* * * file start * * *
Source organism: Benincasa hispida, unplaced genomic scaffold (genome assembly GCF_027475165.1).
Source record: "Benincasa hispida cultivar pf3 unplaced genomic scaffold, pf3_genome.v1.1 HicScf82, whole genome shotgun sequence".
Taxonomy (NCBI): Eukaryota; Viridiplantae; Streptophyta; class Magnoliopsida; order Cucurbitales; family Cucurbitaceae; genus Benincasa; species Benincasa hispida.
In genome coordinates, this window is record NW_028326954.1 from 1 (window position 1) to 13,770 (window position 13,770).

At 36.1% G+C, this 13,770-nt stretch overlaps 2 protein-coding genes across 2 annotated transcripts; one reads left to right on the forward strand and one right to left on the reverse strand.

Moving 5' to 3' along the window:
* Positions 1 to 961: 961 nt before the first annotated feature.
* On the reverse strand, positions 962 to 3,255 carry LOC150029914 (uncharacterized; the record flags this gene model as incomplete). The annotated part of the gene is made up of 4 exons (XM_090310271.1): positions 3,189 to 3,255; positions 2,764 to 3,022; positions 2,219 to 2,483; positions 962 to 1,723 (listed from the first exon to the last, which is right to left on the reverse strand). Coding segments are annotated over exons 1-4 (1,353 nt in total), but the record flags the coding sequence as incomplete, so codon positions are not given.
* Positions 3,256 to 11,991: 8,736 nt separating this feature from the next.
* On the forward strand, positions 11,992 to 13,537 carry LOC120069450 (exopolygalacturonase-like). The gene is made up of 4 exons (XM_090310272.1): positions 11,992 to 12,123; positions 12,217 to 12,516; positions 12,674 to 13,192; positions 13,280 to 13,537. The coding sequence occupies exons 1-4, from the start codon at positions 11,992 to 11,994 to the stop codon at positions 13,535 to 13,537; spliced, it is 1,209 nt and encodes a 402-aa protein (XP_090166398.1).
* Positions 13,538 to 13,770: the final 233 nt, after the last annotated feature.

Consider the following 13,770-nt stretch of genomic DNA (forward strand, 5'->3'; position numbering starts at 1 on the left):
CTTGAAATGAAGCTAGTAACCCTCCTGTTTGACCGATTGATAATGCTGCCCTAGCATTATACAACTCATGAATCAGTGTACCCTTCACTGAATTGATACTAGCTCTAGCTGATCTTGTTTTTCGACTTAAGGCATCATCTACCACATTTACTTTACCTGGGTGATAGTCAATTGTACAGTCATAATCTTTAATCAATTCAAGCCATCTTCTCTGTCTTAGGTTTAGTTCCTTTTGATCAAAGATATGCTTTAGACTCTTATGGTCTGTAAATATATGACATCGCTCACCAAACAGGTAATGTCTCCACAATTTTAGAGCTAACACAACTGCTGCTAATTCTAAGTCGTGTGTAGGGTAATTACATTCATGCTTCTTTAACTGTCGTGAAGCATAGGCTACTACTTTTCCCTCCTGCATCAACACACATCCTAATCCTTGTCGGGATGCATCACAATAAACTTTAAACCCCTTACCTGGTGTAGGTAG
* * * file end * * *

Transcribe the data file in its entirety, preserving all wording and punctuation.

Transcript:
Source organism: Benincasa hispida, unplaced genomic scaffold (genome assembly GCF_027475165.1).
Source record: "Benincasa hispida cultivar pf3 unplaced genomic scaffold, pf3_genome.v1.1 HicScf82, whole genome shotgun sequence".
Taxonomy (NCBI): Eukaryota; Viridiplantae; Streptophyta; class Magnoliopsida; order Cucurbitales; family Cucurbitaceae; genus Benincasa; species Benincasa hispida.
In genome coordinates, this window is record NW_028326954.1 from 1 (window position 1) to 13,770 (window position 13,770).

At 36.1% G+C, this 13,770-nt stretch overlaps 2 protein-coding genes across 2 annotated transcripts; one reads left to right on the forward strand and one right to left on the reverse strand.

Moving 5' to 3' along the window:
* Positions 1 to 961: 961 nt before the first annotated feature.
* On the reverse strand, positions 962 to 3,255 carry LOC150029914 (uncharacterized; the record flags this gene model as incomplete). The annotated part of the gene is made up of 4 exons (XM_090310271.1): positions 3,189 to 3,255; positions 2,764 to 3,022; positions 2,219 to 2,483; positions 962 to 1,723 (listed from the first exon to the last, which is right to left on the reverse strand). Coding segments are annotated over exons 1-4 (1,353 nt in total), but the record flags the coding sequence as incomplete, so codon positions are not given.
* Positions 3,256 to 11,991: 8,736 nt separating this feature from the next.
* On the forward strand, positions 11,992 to 13,537 carry LOC120069450 (exopolygalacturonase-like). The gene is made up of 4 exons (XM_090310272.1): positions 11,992 to 12,123; positions 12,217 to 12,516; positions 12,674 to 13,192; positions 13,280 to 13,537. The coding sequence occupies exons 1-4, from the start codon at positions 11,992 to 11,994 to the stop codon at positions 13,535 to 13,537; spliced, it is 1,209 nt and encodes a 402-aa protein (XP_090166398.1).
* Positions 13,538 to 13,770: the final 233 nt, after the last annotated feature.

Consider the following 13,770-nt stretch of genomic DNA (forward strand, 5'->3'; position numbering starts at 1 on the left):
CTTGAAATGAAGCTAGTAACCCTCCTGTTTGACCGATTGATAATGCTGCCCTAGCATTATACAACTCATGAATCAGTGTACCCTTCACTGAATTGATACTAGCTCTAGCTGATCTTGTTTTTCGACTTAAGGCATCATCTACCACATTTACTTTACCTGGGTGATAGTCAATTGTACAGTCATAATCTTTAATCAATTCAAGCCATCTTCTCTGTCTTAGGTTTAGTTCCTTTTGATCAAAGATATGCTTTAGACTCTTATGGTCTGTAAATATATGACATCGCTCACCAAACAGGTAATGTCTCCACAATTTTAGAGCTAACACAACTGCTGCTAATTCTAAGTCGTGTGTAGGGTAATTACATTCATGCTTCTTTAACTGTCGTGAAGCATAGGCTACTACTTTTCCCTCCTGCATCAACACACATCCTAATCCTTGTCGGGATGCATCACAATAAACTTTAAACCCCTTACCTGGTGTAGGTAG